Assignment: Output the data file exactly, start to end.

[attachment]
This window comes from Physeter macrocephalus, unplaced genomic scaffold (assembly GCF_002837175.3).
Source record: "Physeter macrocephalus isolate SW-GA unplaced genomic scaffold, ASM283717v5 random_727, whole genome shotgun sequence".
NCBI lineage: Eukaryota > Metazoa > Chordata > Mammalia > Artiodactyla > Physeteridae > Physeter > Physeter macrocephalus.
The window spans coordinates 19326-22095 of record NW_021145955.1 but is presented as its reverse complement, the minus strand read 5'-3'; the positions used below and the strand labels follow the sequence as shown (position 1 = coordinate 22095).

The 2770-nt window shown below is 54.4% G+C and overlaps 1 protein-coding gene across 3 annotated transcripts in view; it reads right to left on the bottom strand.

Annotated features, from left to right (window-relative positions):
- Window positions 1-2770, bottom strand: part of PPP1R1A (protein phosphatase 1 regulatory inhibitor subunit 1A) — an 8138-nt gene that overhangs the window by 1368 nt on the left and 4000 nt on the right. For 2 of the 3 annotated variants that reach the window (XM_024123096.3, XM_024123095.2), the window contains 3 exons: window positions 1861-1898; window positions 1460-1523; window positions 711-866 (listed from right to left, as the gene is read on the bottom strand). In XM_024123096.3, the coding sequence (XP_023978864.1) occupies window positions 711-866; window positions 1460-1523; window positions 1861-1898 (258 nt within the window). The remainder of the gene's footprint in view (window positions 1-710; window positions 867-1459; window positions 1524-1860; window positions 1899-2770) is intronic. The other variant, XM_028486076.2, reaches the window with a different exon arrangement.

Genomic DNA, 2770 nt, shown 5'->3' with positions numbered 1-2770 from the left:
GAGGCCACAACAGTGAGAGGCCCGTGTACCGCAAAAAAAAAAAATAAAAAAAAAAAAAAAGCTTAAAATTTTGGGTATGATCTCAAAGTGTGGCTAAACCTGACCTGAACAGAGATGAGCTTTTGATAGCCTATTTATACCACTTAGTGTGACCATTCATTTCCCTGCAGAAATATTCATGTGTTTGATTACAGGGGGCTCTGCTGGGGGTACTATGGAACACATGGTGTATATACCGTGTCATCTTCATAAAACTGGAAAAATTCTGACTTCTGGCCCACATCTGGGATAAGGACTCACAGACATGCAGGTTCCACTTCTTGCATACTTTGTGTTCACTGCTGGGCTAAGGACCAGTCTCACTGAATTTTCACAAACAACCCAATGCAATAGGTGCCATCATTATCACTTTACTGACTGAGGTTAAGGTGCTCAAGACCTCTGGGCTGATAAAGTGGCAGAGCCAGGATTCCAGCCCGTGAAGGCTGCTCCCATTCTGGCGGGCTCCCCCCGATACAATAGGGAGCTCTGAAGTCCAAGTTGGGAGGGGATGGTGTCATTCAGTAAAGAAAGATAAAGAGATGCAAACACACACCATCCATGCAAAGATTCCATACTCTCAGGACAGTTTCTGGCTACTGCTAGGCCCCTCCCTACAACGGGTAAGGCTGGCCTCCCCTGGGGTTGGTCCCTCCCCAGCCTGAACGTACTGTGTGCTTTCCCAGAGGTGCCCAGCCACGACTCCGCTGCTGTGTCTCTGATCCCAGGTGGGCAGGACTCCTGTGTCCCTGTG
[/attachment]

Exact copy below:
This window comes from Physeter macrocephalus, unplaced genomic scaffold (assembly GCF_002837175.3).
Source record: "Physeter macrocephalus isolate SW-GA unplaced genomic scaffold, ASM283717v5 random_727, whole genome shotgun sequence".
NCBI lineage: Eukaryota > Metazoa > Chordata > Mammalia > Artiodactyla > Physeteridae > Physeter > Physeter macrocephalus.
The window spans coordinates 19326-22095 of record NW_021145955.1 but is presented as its reverse complement, the minus strand read 5'-3'; the positions used below and the strand labels follow the sequence as shown (position 1 = coordinate 22095).

The 2770-nt window shown below is 54.4% G+C and overlaps 1 protein-coding gene across 3 annotated transcripts in view; it reads right to left on the bottom strand.

Annotated features, from left to right (window-relative positions):
- Window positions 1-2770, bottom strand: part of PPP1R1A (protein phosphatase 1 regulatory inhibitor subunit 1A) — an 8138-nt gene that overhangs the window by 1368 nt on the left and 4000 nt on the right. For 2 of the 3 annotated variants that reach the window (XM_024123096.3, XM_024123095.2), the window contains 3 exons: window positions 1861-1898; window positions 1460-1523; window positions 711-866 (listed from right to left, as the gene is read on the bottom strand). In XM_024123096.3, the coding sequence (XP_023978864.1) occupies window positions 711-866; window positions 1460-1523; window positions 1861-1898 (258 nt within the window). The remainder of the gene's footprint in view (window positions 1-710; window positions 867-1459; window positions 1524-1860; window positions 1899-2770) is intronic. The other variant, XM_028486076.2, reaches the window with a different exon arrangement.

Genomic DNA, 2770 nt, shown 5'->3' with positions numbered 1-2770 from the left:
GAGGCCACAACAGTGAGAGGCCCGTGTACCGCAAAAAAAAAAAATAAAAAAAAAAAAAAAGCTTAAAATTTTGGGTATGATCTCAAAGTGTGGCTAAACCTGACCTGAACAGAGATGAGCTTTTGATAGCCTATTTATACCACTTAGTGTGACCATTCATTTCCCTGCAGAAATATTCATGTGTTTGATTACAGGGGGCTCTGCTGGGGGTACTATGGAACACATGGTGTATATACCGTGTCATCTTCATAAAACTGGAAAAATTCTGACTTCTGGCCCACATCTGGGATAAGGACTCACAGACATGCAGGTTCCACTTCTTGCATACTTTGTGTTCACTGCTGGGCTAAGGACCAGTCTCACTGAATTTTCACAAACAACCCAATGCAATAGGTGCCATCATTATCACTTTACTGACTGAGGTTAAGGTGCTCAAGACCTCTGGGCTGATAAAGTGGCAGAGCCAGGATTCCAGCCCGTGAAGGCTGCTCCCATTCTGGCGGGCTCCCCCCGATACAATAGGGAGCTCTGAAGTCCAAGTTGGGAGGGGATGGTGTCATTCAGTAAAGAAAGATAAAGAGATGCAAACACACACCATCCATGCAAAGATTCCATACTCTCAGGACAGTTTCTGGCTACTGCTAGGCCCCTCCCTACAACGGGTAAGGCTGGCCTCCCCTGGGGTTGGTCCCTCCCCAGCCTGAACGTACTGTGTGCTTTCCCAGAGGTGCCCAGCCACGACTCCGCTGCTGTGTCTCTGATCCCAGGTGGGCAGGACTCCTGTGTCCCTGTG